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Growing Pains

January 13, 2016 10:00

Growing Pains

We started 2016 with a wobble and the wobble is still reverberating around the markets. It may turn out to be a flash in the pan, from which we bounce smartly back, as we did during October 2014 and July and August 2015 ,but then again.

The main concern for investors in 2016 is the potential mismatch between Central Bank actions and the economic reality on the ground. This is particularly true for the USA and the Eurozone but also for Japan and China as well. In essence the issue for the markets is one of growth - Where will it come from? Will it be sustainable? How can we encourage it to stick around?

In the USA the Federal Reserve has started to tighten its monetary policy leaving the market to try and decide if and when further rate rises will be warranted. The Fed has suggested that it could rise rates four times in 2016 whilst the market has pencilled in two rises at most. It's likely that economic data will have the casting vote.

A good payrolls number but there are caveats

Last week December non-farm payrolls came in at 292k, well ahead of the consensus forecast. However caveats were soon applied, firstly that the number merely confirmed what we already knew i.e. that the US economy is very efficient at creating jobs. Secondly that wages did not grow significantly in December .Which in turn may mean inflation remains in the doldrums at least as far as the broadest measures are concerned. Also, because this was a December employment number, we need to consider that many of the additional jobs created were seasonal and could disappear over the course of Jan and Feb.

GDP up next

Q4 GDP data for the US is due to be released on the 29th of January. This is a preliminary read which may well be subject to later revision .The omens are not encouraging. Since the turn of the year we have seen a number of fourth quarter growth forecasts reduced. Among them those of Barclays bank, who moved from +1.1% down to +0.7% and the Atlanta Fed GDPNow model which also dipped to +0.7% from +1.9% on December 16th. The model, which is recalibrated by each relevant data release, has just moved back to a forecast +1.0%. However as we can see from the chart below, the models (which has been a relatively accurate gauge of Final GDP) estimations remain in a downtrend and well below the blue chip consensus forecast of Wall Street and others.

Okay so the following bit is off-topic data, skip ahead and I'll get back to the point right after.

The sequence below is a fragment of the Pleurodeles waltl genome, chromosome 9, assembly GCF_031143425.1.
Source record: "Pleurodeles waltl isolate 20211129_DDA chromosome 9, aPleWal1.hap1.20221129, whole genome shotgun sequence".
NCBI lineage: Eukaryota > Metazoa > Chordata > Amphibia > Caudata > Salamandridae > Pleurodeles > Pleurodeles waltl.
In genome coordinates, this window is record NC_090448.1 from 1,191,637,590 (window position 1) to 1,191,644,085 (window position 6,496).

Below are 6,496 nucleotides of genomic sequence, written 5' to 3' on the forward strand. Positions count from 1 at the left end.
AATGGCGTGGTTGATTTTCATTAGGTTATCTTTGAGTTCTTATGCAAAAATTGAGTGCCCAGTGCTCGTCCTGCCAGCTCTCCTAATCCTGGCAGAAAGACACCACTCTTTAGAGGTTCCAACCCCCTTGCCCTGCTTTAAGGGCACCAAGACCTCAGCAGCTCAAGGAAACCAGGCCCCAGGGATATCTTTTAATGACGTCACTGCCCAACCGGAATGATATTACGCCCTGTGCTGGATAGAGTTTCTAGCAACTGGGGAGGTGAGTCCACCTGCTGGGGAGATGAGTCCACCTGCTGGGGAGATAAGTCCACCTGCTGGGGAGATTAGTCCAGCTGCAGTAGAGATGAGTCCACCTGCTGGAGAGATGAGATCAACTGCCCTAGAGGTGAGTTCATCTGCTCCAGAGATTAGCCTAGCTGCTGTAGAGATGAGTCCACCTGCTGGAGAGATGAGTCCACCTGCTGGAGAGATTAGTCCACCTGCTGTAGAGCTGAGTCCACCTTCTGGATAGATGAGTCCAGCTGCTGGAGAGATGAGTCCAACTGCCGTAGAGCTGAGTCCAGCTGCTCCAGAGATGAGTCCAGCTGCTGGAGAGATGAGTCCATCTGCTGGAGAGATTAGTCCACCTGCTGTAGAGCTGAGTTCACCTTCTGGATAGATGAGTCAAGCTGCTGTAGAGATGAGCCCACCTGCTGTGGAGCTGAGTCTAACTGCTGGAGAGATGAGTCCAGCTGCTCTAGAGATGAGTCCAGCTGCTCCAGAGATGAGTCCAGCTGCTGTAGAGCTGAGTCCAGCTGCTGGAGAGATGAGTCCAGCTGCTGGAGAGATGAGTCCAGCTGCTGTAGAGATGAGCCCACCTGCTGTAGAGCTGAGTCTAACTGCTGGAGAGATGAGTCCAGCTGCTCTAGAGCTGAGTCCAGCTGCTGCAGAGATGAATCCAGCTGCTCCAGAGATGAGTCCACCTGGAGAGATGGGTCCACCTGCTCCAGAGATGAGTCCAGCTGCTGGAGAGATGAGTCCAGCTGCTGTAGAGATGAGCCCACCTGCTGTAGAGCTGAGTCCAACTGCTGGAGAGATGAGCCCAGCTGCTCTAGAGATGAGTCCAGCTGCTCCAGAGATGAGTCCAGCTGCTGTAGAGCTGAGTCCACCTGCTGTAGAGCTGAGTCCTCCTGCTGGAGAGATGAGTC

The chart shows the GDPNow US Q4 GDP forecast versus the blue chip consensus

Other side of the coin

Of course growth concerns are not limited to the major western economies or the developed world. Indeed the biggest concerns surround the fate of Emerging Markets and China whose fortunes are interlinked. International Monetary Fund chief, Christine Lagarde, warned of a new reality for Emerging Markets in a speech to French Bankers on Tuesday 12th Of Jan.

Ms Lagarde said that "Growth rates are down, and cyclical and structural forces have undermined the traditional growth paradigm," adding that "On current forecasts, the emerging world will converge to advanced-economy income levels at less than two-thirds the pace we had predicted just a decade ago. This is cause for concern."

Reading between the lines the implication is that EM economies can no longer count on a rapid return to growth even if the current malaise abates. Lower / slower growth rates in these economies will of course have a knock effect for the developed world. The IMF Calculates that 1% slowdown in Emerging Markets equates to a 0.2% fall in growth rates for advanced economies.

Ms Lagarde is not alone in sounding the alarm bells, US bond Fund Manager Jeffrey Gundlach, who manages a $52.3 bln total return fund, has warned that global growth could slow to 1.9% in 2016 as commodity and oil prices continue to slide.

If we look at the chart below, of the CRB Commodity Index, which tracks a basket of commodities, we can see that it has fallen well below the 2009 low point and is closing in on the 2002 lows. Effectively undoing all of the so called Super Cycle. Those 2002 lows, circa 150, could signal a bottom for the CRB Index. However if we look back to 1998/1994 we find the index printed down to 118 before bouncing. At the time of writing the CRB index stood at 162.

Chart shows the CRB Commodity Index performance over the last 15 years : 2009 lows in the red ellipse and the 2002 lows in the blue.

China conundrum

The deciding factor for the world economy in 2016 will be China, Wednesday morning saw the release of better Balance of Trade data from the People's Republic. However the bounce back in December 2015 could not disguise a 7% fall in Year on Year trade volumes, the fourth year in a row that this metric has missed its official target. Chinese imports fell 13.2% Year on Year, whilst exports fell by 1.4% in the period.

We should point out that exports for December came in well ahead of forecast and there was a slowing decline in imports on a monthly basis. Furthermore that when measured against the background of slowing global trade, on some metrics China actually out performed. The reality is that China is moving from a manufacturing led economy to one with a large services sector and that growth rates there are going to normalise, after years of out-performance.

We can think of this transition as the growing pains of a "teenage economy" ……. However we all know how difficult a moody teenager can be to deal with.

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